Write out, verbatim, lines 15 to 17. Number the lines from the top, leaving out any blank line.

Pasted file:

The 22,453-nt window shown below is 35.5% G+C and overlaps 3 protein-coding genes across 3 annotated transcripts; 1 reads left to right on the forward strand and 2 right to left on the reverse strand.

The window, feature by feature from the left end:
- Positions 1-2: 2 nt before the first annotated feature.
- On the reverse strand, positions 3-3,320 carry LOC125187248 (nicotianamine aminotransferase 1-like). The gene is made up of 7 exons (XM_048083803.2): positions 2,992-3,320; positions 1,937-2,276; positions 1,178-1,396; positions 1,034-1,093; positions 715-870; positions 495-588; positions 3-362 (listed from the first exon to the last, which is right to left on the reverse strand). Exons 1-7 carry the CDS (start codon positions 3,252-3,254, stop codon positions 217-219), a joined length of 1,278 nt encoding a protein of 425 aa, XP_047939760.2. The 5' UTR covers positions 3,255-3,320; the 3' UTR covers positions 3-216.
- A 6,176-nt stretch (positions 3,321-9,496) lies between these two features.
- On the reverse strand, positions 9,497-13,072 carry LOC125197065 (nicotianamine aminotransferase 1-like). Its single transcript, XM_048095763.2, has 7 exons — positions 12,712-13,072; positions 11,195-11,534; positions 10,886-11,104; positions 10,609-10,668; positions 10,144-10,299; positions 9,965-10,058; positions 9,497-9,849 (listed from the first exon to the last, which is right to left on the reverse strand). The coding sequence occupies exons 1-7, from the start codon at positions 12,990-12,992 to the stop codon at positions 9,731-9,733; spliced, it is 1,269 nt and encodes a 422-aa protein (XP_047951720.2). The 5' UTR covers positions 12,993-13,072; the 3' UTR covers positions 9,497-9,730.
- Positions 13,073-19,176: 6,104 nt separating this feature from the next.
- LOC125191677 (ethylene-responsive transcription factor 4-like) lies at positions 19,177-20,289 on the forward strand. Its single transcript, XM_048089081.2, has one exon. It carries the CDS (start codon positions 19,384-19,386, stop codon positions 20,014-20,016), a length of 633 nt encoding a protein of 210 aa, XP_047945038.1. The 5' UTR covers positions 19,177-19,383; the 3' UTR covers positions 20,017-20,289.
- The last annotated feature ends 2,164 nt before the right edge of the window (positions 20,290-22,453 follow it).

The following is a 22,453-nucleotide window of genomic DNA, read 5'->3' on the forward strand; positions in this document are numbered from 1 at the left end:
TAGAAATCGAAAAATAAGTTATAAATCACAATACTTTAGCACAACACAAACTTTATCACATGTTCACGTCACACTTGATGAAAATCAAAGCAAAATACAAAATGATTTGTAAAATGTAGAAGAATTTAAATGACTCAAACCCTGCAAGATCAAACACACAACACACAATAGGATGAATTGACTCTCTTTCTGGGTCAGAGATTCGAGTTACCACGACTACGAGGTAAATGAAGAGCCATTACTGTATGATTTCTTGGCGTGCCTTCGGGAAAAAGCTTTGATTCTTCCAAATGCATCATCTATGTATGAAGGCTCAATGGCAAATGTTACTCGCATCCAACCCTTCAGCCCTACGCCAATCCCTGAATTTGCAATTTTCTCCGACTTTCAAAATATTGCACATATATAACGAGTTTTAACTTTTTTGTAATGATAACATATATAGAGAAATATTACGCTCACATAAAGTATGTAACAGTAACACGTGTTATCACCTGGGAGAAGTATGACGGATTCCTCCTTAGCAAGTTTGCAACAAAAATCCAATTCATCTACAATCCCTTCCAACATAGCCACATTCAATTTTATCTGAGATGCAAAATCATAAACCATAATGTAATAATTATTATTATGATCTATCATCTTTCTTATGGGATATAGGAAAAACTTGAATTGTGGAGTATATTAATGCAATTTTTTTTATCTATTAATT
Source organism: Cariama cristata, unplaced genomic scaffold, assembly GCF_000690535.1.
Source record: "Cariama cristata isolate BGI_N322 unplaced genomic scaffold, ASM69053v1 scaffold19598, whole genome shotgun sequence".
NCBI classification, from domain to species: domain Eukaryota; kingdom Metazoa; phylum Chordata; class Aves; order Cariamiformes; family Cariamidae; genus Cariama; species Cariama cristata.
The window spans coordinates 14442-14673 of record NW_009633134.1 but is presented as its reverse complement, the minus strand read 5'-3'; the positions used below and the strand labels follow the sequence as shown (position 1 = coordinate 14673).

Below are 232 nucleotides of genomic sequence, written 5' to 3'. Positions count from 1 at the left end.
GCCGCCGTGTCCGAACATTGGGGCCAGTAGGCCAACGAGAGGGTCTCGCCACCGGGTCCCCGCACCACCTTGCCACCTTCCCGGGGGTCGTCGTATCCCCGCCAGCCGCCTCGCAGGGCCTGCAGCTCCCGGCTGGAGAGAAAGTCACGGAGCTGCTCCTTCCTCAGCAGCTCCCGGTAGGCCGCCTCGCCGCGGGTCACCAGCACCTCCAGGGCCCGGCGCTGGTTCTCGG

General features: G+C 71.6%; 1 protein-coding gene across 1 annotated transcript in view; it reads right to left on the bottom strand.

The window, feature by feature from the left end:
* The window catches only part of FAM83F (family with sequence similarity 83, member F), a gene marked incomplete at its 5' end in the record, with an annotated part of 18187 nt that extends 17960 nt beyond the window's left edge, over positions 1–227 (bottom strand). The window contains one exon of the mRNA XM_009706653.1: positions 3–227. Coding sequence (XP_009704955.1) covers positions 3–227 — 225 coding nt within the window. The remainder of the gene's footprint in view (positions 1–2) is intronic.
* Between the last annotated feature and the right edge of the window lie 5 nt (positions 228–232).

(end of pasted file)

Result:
The window spans coordinates 14442-14673 of record NW_009633134.1 but is presented as its reverse complement, the minus strand read 5'-3'; the positions used below and the strand labels follow the sequence as shown (position 1 = coordinate 14673).

Below are 232 nucleotides of genomic sequence, written 5' to 3'. Positions count from 1 at the left end.
GCCGCCGTGTCCGAACATTGGGGCCAGTAGGCCAACGAGAGGGTCTCGCCACCGGGTCCCCGCACCACCTTGCCACCTTCCCGGGGGTCGTCGTATCCCCGCCAGCCGCCTCGCAGGGCCTGCAGCTCCCGGCTGGAGAGAAAGTCACGGAGCTGCTCCTTCCTCAGCAGCTCCCGGTAGGCCGCCTCGCCGCGGGTCACCAGCACCTCCAGGGCCCGGCGCTGGTTCTCGG